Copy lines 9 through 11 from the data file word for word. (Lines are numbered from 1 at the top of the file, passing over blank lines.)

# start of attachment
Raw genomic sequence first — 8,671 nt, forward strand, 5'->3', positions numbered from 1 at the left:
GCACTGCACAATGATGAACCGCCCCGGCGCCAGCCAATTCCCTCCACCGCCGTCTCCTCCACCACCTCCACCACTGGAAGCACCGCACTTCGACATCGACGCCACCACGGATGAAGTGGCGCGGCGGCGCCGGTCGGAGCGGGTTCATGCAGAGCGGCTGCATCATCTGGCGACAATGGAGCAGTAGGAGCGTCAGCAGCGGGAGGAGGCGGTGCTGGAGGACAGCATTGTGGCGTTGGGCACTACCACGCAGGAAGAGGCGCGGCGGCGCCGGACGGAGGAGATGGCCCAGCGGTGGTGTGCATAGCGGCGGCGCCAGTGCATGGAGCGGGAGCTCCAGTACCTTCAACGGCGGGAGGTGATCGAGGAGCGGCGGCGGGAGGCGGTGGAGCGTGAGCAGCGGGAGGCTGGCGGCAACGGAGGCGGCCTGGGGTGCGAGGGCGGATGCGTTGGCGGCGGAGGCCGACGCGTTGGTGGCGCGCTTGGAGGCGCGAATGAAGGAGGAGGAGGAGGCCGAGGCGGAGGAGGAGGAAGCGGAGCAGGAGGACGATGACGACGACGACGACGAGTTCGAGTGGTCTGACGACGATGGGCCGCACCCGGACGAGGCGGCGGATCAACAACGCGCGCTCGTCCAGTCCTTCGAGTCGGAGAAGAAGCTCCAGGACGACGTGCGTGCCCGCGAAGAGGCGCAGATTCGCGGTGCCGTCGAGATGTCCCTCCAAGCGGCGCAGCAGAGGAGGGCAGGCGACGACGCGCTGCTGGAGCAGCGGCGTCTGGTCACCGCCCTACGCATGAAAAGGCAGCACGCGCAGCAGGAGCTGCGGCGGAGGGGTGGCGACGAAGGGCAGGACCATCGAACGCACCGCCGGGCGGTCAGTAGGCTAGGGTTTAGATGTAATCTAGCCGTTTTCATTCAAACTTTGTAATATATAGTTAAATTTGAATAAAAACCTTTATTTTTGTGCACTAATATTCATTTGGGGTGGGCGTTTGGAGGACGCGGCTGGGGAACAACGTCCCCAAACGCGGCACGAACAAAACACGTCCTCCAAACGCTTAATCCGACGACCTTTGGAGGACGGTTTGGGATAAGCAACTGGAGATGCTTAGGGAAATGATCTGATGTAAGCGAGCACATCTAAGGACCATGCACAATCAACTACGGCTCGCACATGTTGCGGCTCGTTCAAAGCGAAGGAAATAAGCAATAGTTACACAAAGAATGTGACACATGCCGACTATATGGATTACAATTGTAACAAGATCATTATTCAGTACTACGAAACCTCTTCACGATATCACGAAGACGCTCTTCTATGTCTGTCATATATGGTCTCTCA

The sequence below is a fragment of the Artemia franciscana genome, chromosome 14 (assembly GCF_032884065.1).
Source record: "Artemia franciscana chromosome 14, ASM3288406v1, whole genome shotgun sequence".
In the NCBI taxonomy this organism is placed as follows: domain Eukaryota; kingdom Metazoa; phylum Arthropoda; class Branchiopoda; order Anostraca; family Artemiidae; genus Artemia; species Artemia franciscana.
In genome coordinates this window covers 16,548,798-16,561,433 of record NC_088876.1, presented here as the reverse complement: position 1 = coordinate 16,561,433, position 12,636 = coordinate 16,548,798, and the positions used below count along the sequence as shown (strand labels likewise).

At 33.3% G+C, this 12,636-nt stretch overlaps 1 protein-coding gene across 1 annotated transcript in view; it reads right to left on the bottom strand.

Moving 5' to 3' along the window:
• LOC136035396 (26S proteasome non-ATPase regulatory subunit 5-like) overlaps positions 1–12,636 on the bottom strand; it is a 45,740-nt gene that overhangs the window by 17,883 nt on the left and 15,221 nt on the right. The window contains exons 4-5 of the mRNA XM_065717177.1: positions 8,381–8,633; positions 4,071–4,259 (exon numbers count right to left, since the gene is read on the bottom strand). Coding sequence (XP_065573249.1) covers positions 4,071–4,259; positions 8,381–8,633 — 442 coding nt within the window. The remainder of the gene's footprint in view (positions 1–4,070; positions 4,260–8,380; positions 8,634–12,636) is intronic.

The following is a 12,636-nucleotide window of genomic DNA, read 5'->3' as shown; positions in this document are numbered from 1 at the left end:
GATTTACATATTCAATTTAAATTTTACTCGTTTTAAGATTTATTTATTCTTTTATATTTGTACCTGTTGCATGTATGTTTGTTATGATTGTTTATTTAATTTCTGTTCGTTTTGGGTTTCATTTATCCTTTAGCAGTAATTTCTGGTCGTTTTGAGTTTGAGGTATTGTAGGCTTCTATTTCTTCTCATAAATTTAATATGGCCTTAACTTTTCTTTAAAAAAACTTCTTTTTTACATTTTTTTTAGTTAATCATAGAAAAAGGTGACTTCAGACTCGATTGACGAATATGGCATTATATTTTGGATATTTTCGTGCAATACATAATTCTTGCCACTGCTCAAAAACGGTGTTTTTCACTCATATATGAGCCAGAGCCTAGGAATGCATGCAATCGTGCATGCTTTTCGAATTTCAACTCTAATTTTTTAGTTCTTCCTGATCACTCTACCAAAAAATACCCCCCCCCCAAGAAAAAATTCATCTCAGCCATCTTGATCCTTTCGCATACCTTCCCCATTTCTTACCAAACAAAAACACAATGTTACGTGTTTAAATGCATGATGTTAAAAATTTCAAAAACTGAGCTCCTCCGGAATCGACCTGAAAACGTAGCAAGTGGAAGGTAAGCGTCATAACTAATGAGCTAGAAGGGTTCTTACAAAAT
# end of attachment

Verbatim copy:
• LOC136035396 (26S proteasome non-ATPase regulatory subunit 5-like) overlaps positions 1–12,636 on the bottom strand; it is a 45,740-nt gene that overhangs the window by 17,883 nt on the left and 15,221 nt on the right. The window contains exons 4-5 of the mRNA XM_065717177.1: positions 8,381–8,633; positions 4,071–4,259 (exon numbers count right to left, since the gene is read on the bottom strand). Coding sequence (XP_065573249.1) covers positions 4,071–4,259; positions 8,381–8,633 — 442 coding nt within the window. The remainder of the gene's footprint in view (positions 1–4,070; positions 4,260–8,380; positions 8,634–12,636) is intronic.

The following is a 12,636-nucleotide window of genomic DNA, read 5'->3' as shown; positions in this document are numbered from 1 at the left end:
GATTTACATATTCAATTTAAATTTTACTCGTTTTAAGATTTATTTATTCTTTTATATTTGTACCTGTTGCATGTATGTTTGTTATGATTGTTTATTTAATTTCTGTTCGTTTTGGGTTTCATTTATCCTTTAGCAGTAATTTCTGGTCGTTTTGAGTTTGAGGTATTGTAGGCTTCTATTTCTTCTCATAAATTTAATATGGCCTTAACTTTTCTTTAAAAAAACTTCTTTTTTACATTTTTTTTAGTTAATCATAGAAAAAGGTGACTTCAGACTCGATTGACGAATATGGCATTATATTTTGGATATTTTCGTGCAATACATAATTCTTGCCACTGCTCAAAAACGGTGTTTTTCACTCATATATGAGCCAGAGCCTAGGAATGCATGCAATCGTGCATGCTTTTCGAATTTCAACTCTAATTTTTTAGTTCTTCCTGATCACTCTACCAAAAAATACCCCCCCCCCAAGAAAAAATTCATCTCAGCCATCTTGATCCTTTCGCATACCTTCCCCATTTCTTACCAAACAAAAACACAATGTTACGTGTTTAAATGCATGATGTTAAAAATTTCAAAAACTGAGCTCCTCCGGAATCGACCTGAAAACGTAGCAAGTGGAAGGTAAGCGTCATAACTAATGAGCTAGAAGGGTTCTTACAAAAT